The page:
WarioWare DIY

Build!

For the past few years, no series has been quite as good at deconstruction as WarioWare. Whether it's reducing plot, controls, and tutorials to a one-word prompt, slicing out art assets until you're manoeuvring a wobbly stick man across an empty void, or fitting the salvation of an entire galaxy into the space of five seconds, Nintendo's fizzing, babbling, chirping oddities manage to make games truly simple, somehow without losing any of the magic en route.

If you're after the greatest possible bang for a single press of a button, then, Intelligent Systems' ever-youthful GBA original is still probably your best bet, unless you're lucky enough to be mentally unstable and sat in a nuclear missile silo. Meanwhile, subsequent instalments have proved equally adept at handling stylus swipes, prods from the Wii remote, and even a tilt sensor, which we don't talk about any more because it had, like, mercury in it and probably contained broken glass and horse cancer too.

WarioWare DIY turns the tables somewhat by putting the focus firmly on construction. This is the WarioWare game that will let you piece together your own micro-games: creating the central mechanics, sketching in the graphics, and even pulling the soundtrack into place one note at a time. It's an interesting challenge, and one that has brought changes with it, not least the fact that a game that used to take six seconds to get something fun out of now has tutorials that last up to 20 minutes.

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Nintendo's rep told me that the bundled micro-games were built using the same tools you'll be using.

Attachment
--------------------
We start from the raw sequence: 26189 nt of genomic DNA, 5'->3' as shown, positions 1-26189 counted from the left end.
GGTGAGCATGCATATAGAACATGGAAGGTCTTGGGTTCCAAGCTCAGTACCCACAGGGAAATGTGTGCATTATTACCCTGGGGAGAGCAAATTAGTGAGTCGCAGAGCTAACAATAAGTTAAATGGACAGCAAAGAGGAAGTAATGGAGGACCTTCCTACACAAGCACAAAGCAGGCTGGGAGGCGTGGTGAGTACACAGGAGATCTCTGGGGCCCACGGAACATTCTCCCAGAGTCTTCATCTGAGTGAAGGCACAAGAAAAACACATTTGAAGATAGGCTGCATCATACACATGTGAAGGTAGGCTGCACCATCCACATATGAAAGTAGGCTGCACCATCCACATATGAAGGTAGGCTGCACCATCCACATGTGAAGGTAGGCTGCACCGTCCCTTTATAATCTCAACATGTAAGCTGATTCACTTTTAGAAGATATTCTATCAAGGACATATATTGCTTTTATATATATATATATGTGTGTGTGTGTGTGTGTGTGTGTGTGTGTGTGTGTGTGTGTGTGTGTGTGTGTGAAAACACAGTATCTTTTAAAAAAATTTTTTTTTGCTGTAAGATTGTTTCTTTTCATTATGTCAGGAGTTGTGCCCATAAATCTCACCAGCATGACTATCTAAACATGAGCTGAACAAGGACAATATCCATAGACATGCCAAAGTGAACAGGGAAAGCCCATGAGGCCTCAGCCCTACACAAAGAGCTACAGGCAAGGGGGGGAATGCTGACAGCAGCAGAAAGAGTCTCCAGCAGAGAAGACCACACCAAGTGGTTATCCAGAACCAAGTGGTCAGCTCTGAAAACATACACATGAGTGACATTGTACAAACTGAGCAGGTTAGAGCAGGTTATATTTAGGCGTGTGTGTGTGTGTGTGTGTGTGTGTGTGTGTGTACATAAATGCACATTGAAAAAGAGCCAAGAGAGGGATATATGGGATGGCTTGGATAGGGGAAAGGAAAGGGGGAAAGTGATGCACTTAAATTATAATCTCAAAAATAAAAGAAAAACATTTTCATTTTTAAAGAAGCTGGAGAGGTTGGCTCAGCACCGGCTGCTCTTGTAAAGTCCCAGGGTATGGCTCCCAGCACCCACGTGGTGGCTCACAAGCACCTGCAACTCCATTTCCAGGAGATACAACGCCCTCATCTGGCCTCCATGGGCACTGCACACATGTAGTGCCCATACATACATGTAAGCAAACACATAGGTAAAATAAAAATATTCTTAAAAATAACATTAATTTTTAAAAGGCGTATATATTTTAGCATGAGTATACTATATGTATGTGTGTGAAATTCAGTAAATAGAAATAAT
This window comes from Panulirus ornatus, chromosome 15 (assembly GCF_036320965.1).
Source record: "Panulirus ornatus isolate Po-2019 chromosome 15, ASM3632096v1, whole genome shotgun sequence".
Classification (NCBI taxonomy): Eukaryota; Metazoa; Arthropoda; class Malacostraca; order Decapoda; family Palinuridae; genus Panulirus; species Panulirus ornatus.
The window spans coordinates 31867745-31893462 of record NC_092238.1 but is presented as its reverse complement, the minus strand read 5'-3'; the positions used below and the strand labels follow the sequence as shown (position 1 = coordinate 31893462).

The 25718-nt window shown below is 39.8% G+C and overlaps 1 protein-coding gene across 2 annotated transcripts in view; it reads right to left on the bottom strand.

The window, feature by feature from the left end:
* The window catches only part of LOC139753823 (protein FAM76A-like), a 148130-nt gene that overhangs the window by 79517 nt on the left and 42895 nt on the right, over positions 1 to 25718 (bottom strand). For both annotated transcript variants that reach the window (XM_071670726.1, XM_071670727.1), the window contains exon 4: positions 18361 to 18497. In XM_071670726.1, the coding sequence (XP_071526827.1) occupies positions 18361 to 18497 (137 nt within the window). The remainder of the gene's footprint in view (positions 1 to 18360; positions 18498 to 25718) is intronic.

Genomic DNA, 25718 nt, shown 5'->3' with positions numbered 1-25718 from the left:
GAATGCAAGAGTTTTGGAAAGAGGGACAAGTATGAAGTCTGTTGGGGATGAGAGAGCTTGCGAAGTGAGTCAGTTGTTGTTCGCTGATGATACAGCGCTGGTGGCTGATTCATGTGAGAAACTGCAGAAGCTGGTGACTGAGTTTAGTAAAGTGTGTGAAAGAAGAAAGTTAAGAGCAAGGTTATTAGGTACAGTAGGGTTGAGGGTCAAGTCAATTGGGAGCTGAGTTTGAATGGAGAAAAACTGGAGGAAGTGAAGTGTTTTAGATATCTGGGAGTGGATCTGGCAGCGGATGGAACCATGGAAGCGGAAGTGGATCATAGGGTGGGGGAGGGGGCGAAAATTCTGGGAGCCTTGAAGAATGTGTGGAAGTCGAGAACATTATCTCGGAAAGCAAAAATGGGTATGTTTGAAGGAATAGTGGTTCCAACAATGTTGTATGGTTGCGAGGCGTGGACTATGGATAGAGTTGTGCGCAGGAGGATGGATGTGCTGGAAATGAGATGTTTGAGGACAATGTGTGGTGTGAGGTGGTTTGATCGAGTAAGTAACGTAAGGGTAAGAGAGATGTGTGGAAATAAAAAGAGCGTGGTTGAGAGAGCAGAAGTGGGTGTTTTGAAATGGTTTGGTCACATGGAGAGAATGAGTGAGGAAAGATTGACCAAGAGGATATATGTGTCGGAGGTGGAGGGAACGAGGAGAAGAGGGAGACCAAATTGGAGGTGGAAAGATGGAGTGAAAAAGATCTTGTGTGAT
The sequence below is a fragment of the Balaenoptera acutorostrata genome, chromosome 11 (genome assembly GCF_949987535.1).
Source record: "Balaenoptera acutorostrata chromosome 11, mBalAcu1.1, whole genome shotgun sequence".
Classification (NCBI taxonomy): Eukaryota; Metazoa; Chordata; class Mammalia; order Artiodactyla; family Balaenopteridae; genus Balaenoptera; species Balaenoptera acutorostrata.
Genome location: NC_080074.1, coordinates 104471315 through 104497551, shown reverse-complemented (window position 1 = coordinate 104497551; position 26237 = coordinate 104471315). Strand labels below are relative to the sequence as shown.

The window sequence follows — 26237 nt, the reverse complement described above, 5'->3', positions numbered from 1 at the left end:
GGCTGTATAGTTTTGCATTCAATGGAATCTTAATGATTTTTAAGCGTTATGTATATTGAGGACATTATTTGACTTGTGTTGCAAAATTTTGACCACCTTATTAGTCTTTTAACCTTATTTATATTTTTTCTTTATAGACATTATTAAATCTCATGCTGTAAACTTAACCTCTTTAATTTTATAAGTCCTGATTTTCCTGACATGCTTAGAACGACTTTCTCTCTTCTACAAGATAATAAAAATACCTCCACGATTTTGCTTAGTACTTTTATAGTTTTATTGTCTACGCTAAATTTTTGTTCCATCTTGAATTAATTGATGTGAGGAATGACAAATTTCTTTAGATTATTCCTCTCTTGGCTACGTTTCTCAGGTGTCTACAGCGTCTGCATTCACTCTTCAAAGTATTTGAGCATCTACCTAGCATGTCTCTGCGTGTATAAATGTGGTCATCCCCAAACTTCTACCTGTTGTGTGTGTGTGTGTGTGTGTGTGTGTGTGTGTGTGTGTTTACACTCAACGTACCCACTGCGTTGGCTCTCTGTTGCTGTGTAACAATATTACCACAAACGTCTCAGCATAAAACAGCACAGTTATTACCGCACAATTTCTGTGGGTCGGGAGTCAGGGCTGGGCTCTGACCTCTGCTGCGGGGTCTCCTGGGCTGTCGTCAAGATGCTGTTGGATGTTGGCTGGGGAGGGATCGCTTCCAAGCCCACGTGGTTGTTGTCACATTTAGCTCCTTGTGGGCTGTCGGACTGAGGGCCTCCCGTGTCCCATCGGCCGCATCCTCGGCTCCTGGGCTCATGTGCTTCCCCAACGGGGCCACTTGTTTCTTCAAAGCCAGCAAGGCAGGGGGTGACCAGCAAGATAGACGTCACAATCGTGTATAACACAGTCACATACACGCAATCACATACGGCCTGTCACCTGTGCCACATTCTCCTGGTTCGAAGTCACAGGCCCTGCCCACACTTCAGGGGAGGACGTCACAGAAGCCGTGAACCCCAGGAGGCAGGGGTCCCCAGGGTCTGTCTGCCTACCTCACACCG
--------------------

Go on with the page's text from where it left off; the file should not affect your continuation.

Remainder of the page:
At Nintendo's recent media summit, I got a chance to sit down with DIY, and work through one of the very first of those tutorials. While Samus' rockets boomed through the ceiling and Yoshi burped and yelped noisily in the distance, WarioWare had turned a tiny pocket of the demonstration venue into something that felt a little bit like a school: tables and chairs were set up in rows, and people were hunched over their work.

There was only time to check out the most basic of lessons, but seeing as it has you building an entire micro-game, it offers a good sense of how usable the full package will be. The game in question is hardly an epic - in order to win, you have to prod a lazy ladybird to get it to move - but it's undeniably the kind of thing you might see in the very early stages of one of the older WarioWares.

DIY breaks the business of creating a game down into a handful of distinct sections. You sketch a backdrop, you draw and then animate your objects, you create the music, assign AI, and then decide on a win condition. Each of these sections has their own editor, and the art and music ones at least are sufficiently straightforward and entertaining to mess about with in their own right. Even if you aren't feeling confident enough to make an entire game, in other words, there's still plenty to poke around with on a bus ride and end up feeling quietly creative.

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